Piggybacking on exports to accelerate economic growth

  • 26-Apr-2019
  • Piggybacking on exports to accelerate economic growth

India being one of the biggest consumers in the world, has traditionally ridden high on domestic demand.  

The recent statement by World Bank chief economist, Hans Timmer, mirrors the narrative. “India is exporting only 10 per cent of its GDP and needs an export-led growth and be more competitive in the world markets”, he offered by way or advice.  

Data by the World Bank substantiates the fact. It says that in the last five years, India has witnessed double-digit growth of imports and only 5-6 per cent growth in exports. That means the next phase of growth should have exports firmly in the driving seat if India needs to substantiate, sustain and propel the economy further. 

Many may argue that when we can sustain growth, piggybacking on domestic demand, then why change the pace? 

The fact is that when you have export-driven growth, then productivity automatically goes up owing to the competitiveness of international markets, understanding the demand mechanism of various customers and getting a know-how of complexities, thereby increasing the competence of product or services. 

As per latest data, exports from India increased 2.4 per cent year-on-year to $26.7 billion in February of 2019, mainly due to engineering goods (1.7 per cent) and drugs and pharmaceuticals (16.1 per cent). 

As per commerce and industry minister Suresh Prabhu, exports would cross the $331-billion mark in the 2018-19 fiscal year, which no doubt is a positive sign.

However, we cannot restrict ourselves to certain countries or a handful of sectors to drive us forward. Let’s take a look at the sectors and countries that have contributed to the current figures.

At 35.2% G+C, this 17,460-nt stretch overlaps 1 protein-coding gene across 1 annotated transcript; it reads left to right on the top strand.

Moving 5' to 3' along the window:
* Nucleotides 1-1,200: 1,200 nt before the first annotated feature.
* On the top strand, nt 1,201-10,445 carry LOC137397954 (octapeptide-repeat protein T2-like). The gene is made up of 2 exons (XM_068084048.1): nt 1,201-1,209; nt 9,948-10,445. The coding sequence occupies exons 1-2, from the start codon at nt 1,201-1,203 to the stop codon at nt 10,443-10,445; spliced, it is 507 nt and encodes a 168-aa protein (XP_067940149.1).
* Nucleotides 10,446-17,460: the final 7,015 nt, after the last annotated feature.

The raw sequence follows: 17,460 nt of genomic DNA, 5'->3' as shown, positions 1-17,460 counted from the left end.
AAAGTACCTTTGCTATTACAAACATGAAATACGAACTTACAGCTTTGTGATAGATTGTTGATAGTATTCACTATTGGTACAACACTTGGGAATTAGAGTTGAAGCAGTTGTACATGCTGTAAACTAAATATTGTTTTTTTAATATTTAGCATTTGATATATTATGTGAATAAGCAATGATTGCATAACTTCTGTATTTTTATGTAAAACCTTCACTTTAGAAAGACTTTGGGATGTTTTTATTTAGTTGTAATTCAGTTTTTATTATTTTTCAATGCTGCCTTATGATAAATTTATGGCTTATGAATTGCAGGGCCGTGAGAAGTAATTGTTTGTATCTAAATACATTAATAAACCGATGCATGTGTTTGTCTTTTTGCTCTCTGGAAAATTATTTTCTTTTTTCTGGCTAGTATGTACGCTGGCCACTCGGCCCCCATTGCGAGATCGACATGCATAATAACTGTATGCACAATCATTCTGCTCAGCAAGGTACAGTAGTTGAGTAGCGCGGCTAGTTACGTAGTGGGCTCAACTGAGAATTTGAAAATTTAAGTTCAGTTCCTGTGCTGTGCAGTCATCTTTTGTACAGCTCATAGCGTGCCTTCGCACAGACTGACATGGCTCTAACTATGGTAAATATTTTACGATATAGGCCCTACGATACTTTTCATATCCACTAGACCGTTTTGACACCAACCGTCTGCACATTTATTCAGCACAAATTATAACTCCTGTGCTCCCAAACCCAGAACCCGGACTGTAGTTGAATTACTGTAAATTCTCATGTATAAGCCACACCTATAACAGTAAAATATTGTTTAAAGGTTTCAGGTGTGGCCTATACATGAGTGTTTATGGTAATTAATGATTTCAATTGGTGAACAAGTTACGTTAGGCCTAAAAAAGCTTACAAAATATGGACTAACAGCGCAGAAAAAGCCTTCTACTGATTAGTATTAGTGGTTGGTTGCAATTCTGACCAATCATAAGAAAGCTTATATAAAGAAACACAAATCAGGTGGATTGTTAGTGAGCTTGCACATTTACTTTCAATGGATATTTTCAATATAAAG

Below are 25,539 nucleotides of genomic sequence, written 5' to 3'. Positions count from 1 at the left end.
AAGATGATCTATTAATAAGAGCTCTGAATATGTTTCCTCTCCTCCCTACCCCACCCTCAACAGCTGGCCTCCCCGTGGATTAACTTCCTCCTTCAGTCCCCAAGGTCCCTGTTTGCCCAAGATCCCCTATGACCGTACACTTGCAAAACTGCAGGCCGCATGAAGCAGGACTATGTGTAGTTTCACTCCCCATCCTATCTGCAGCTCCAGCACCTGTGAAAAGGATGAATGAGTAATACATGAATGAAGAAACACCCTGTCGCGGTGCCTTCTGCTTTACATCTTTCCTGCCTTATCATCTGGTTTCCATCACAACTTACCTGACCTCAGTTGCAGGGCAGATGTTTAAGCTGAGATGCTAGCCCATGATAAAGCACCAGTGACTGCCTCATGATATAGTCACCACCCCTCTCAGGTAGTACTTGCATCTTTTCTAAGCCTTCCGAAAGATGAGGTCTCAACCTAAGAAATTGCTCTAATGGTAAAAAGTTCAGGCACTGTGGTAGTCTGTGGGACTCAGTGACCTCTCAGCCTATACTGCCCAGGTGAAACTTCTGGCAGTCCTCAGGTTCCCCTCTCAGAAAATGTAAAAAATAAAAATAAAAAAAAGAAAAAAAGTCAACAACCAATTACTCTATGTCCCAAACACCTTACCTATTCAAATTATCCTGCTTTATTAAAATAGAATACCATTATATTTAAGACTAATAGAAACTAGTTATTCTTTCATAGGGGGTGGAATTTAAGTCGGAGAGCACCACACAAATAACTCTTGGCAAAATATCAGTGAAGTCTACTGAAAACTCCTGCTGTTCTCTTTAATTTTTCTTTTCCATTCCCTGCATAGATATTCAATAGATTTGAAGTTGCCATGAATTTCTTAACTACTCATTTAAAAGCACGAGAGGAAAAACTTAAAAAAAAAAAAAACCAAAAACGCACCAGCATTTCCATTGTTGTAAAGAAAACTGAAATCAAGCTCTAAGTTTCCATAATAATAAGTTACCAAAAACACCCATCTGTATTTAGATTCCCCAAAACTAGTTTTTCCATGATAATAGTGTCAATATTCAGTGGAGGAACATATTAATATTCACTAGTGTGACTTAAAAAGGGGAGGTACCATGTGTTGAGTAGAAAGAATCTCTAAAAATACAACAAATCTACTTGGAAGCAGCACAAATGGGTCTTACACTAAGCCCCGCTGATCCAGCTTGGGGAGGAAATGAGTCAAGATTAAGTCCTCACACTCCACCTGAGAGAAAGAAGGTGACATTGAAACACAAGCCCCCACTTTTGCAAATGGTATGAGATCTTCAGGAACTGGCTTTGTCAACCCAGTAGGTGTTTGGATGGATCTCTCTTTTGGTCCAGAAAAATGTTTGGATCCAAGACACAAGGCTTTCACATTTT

In recent years, India has exported mostly pearls, precious and semi-precious stones and jewellery (16 per cent of total shipments); mineral fuels, oils and waxes and bituminous substances (12 percent), vehicles, parts and accessories (5 percent), nuclear reactors, boilers, machinery and mechanical appliances (5 percent), pharmaceutical products (5 percent) and organic chemicals (4 percent). 

India’s main export partners are the United States (15 per cent of the total exports), United Arab Emirates (11 per cent), Hong Kong (5 per cent), China (4 per cent), Singapore (4 per cent) and United Kingdom (3 per cent). 

As you can see from the data, there is a wide scope of pushing the cart as far as existing trade partners and finding new horizons in various sectors is concerned.  

Inclusion of merchant exporters from the MSME sector and providing them with 3 per cent interest subsidy on pre and post-shipment bank credit aimed at making MSME exporters more competitive, is a step in the right direction. 

It will also encourage MSMEs to export more products manufactured by them. Additional exports by them will increase production by MSMEs, giving a fillip to employment generation, as these sectors are generally in employment-intensive sectors. 

The commerce and industry ministry is seeking higher export incentives from the finance ministry to promote exports of agricultural products under the Merchandise Exports from India Scheme (MEIS), as well as the additional outlay for a scheme to boost services exports whose growth has slowed in the current fiscal.

The ministry has sought extra outlay of Rs 1,500 crore under the MEIS to fulfil the government’s commitment to doubling farmers’ income and promote exports of agricultural products. 

It wants the government to introduce a 10 per cent incentive on rice exports, commensurate with rising in minimum support price (MSP) to make the commodity competitive in international markets. 

Apart from this, the government also needs to ease the bottlenecks in bilateral trade agreements with various nations to serve the purpose.  The regional trade agreements (RTAs), free trade agreements (FTA) as well as the Regional Comprehensive Economic Partnership (RCEP), consisting of China, India, Japan, South-East Asian nations, Australia and New Zealand, can be an answer to that. 

There might be scope for India to increase its trade with the Asia-Pacific region, given that its level of integration with the region is relatively low. 

Source :- Dnaindia.com

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